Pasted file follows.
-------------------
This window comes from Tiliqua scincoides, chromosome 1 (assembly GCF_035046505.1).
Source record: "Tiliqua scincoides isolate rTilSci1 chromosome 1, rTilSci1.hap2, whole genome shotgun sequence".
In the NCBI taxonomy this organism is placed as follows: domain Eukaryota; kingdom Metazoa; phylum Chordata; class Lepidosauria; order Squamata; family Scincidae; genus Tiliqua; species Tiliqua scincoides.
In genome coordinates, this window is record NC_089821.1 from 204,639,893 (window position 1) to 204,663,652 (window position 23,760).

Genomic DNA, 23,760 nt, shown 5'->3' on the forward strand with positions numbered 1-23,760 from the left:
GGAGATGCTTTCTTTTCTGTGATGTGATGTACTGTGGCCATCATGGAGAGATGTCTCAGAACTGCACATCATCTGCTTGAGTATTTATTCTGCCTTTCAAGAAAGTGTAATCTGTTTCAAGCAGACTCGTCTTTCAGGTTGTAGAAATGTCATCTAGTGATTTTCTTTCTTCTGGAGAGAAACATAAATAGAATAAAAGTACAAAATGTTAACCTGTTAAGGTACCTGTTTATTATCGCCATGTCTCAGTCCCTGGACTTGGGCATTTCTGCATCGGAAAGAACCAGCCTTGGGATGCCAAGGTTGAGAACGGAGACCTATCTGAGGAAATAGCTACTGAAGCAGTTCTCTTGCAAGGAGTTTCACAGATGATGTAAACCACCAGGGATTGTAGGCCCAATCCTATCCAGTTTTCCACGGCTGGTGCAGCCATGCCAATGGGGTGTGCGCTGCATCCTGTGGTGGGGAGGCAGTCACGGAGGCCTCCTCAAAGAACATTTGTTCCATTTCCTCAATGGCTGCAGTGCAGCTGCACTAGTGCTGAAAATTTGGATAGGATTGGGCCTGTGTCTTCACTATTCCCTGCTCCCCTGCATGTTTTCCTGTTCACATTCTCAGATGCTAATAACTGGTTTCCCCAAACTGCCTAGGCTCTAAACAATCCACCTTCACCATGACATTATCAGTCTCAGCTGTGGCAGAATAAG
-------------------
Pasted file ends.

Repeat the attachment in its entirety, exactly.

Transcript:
This window comes from Tiliqua scincoides, chromosome 1 (assembly GCF_035046505.1).
Source record: "Tiliqua scincoides isolate rTilSci1 chromosome 1, rTilSci1.hap2, whole genome shotgun sequence".
In the NCBI taxonomy this organism is placed as follows: domain Eukaryota; kingdom Metazoa; phylum Chordata; class Lepidosauria; order Squamata; family Scincidae; genus Tiliqua; species Tiliqua scincoides.
In genome coordinates, this window is record NC_089821.1 from 204,639,893 (window position 1) to 204,663,652 (window position 23,760).

Genomic DNA, 23,760 nt, shown 5'->3' on the forward strand with positions numbered 1-23,760 from the left:
GGAGATGCTTTCTTTTCTGTGATGTGATGTACTGTGGCCATCATGGAGAGATGTCTCAGAACTGCACATCATCTGCTTGAGTATTTATTCTGCCTTTCAAGAAAGTGTAATCTGTTTCAAGCAGACTCGTCTTTCAGGTTGTAGAAATGTCATCTAGTGATTTTCTTTCTTCTGGAGAGAAACATAAATAGAATAAAAGTACAAAATGTTAACCTGTTAAGGTACCTGTTTATTATCGCCATGTCTCAGTCCCTGGACTTGGGCATTTCTGCATCGGAAAGAACCAGCCTTGGGATGCCAAGGTTGAGAACGGAGACCTATCTGAGGAAATAGCTACTGAAGCAGTTCTCTTGCAAGGAGTTTCACAGATGATGTAAACCACCAGGGATTGTAGGCCCAATCCTATCCAGTTTTCCACGGCTGGTGCAGCCATGCCAATGGGGTGTGCGCTGCATCCTGTGGTGGGGAGGCAGTCACGGAGGCCTCCTCAAAGAACATTTGTTCCATTTCCTCAATGGCTGCAGTGCAGCTGCACTAGTGCTGAAAATTTGGATAGGATTGGGCCTGTGTCTTCACTATTCCCTGCTCCCCTGCATGTTTTCCTGTTCACATTCTCAGATGCTAATAACTGGTTTCCCCAAACTGCCTAGGCTCTAAACAATCCACCTTCACCATGACATTATCAGTCTCAGCTGTGGCAGAATAAG